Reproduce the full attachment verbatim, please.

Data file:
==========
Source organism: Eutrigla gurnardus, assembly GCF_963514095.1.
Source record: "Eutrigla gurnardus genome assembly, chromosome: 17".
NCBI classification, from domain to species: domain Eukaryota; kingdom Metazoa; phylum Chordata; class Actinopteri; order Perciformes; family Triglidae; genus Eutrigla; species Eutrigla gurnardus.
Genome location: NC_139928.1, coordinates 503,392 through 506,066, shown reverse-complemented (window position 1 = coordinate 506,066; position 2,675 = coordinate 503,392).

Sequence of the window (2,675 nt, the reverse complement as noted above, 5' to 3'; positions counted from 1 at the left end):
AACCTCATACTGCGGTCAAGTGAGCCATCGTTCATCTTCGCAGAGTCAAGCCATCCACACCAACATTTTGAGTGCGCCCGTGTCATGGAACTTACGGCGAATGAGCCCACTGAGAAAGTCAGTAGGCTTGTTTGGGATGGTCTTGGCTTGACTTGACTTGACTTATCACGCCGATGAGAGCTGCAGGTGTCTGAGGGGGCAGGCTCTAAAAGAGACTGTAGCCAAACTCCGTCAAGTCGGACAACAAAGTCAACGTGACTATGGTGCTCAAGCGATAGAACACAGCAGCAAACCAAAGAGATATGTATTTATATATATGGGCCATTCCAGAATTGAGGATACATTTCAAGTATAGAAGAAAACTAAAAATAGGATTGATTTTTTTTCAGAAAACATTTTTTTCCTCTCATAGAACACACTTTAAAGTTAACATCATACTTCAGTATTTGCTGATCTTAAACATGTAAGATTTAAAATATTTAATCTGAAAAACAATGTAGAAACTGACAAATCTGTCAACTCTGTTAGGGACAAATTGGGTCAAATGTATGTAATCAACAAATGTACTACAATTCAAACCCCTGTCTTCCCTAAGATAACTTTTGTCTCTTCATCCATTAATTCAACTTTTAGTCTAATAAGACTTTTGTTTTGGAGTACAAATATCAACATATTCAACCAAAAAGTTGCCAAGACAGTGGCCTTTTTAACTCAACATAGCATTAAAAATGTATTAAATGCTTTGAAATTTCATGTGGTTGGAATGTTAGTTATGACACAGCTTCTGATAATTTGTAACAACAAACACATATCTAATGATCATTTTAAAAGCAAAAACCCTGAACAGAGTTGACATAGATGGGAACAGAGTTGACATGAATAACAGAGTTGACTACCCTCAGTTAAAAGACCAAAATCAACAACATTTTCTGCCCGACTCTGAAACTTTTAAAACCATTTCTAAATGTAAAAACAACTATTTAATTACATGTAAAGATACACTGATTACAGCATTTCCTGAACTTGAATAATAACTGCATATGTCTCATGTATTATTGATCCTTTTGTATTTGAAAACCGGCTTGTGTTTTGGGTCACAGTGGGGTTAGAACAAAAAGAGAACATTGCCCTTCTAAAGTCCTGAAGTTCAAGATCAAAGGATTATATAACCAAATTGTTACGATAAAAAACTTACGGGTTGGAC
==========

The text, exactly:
Source organism: Eutrigla gurnardus, assembly GCF_963514095.1.
Source record: "Eutrigla gurnardus genome assembly, chromosome: 17".
NCBI classification, from domain to species: domain Eukaryota; kingdom Metazoa; phylum Chordata; class Actinopteri; order Perciformes; family Triglidae; genus Eutrigla; species Eutrigla gurnardus.
Genome location: NC_139928.1, coordinates 503,392 through 506,066, shown reverse-complemented (window position 1 = coordinate 506,066; position 2,675 = coordinate 503,392).

Sequence of the window (2,675 nt, the reverse complement as noted above, 5' to 3'; positions counted from 1 at the left end):
AACCTCATACTGCGGTCAAGTGAGCCATCGTTCATCTTCGCAGAGTCAAGCCATCCACACCAACATTTTGAGTGCGCCCGTGTCATGGAACTTACGGCGAATGAGCCCACTGAGAAAGTCAGTAGGCTTGTTTGGGATGGTCTTGGCTTGACTTGACTTGACTTATCACGCCGATGAGAGCTGCAGGTGTCTGAGGGGGCAGGCTCTAAAAGAGACTGTAGCCAAACTCCGTCAAGTCGGACAACAAAGTCAACGTGACTATGGTGCTCAAGCGATAGAACACAGCAGCAAACCAAAGAGATATGTATTTATATATATGGGCCATTCCAGAATTGAGGATACATTTCAAGTATAGAAGAAAACTAAAAATAGGATTGATTTTTTTTCAGAAAACATTTTTTTCCTCTCATAGAACACACTTTAAAGTTAACATCATACTTCAGTATTTGCTGATCTTAAACATGTAAGATTTAAAATATTTAATCTGAAAAACAATGTAGAAACTGACAAATCTGTCAACTCTGTTAGGGACAAATTGGGTCAAATGTATGTAATCAACAAATGTACTACAATTCAAACCCCTGTCTTCCCTAAGATAACTTTTGTCTCTTCATCCATTAATTCAACTTTTAGTCTAATAAGACTTTTGTTTTGGAGTACAAATATCAACATATTCAACCAAAAAGTTGCCAAGACAGTGGCCTTTTTAACTCAACATAGCATTAAAAATGTATTAAATGCTTTGAAATTTCATGTGGTTGGAATGTTAGTTATGACACAGCTTCTGATAATTTGTAACAACAAACACATATCTAATGATCATTTTAAAAGCAAAAACCCTGAACAGAGTTGACATAGATGGGAACAGAGTTGACATGAATAACAGAGTTGACTACCCTCAGTTAAAAGACCAAAATCAACAACATTTTCTGCCCGACTCTGAAACTTTTAAAACCATTTCTAAATGTAAAAACAACTATTTAATTACATGTAAAGATACACTGATTACAGCATTTCCTGAACTTGAATAATAACTGCATATGTCTCATGTATTATTGATCCTTTTGTATTTGAAAACCGGCTTGTGTTTTGGGTCACAGTGGGGTTAGAACAAAAAGAGAACATTGCCCTTCTAAAGTCCTGAAGTTCAAGATCAAAGGATTATATAACCAAATTGTTACGATAAAAAACTTACGGGTTGGAC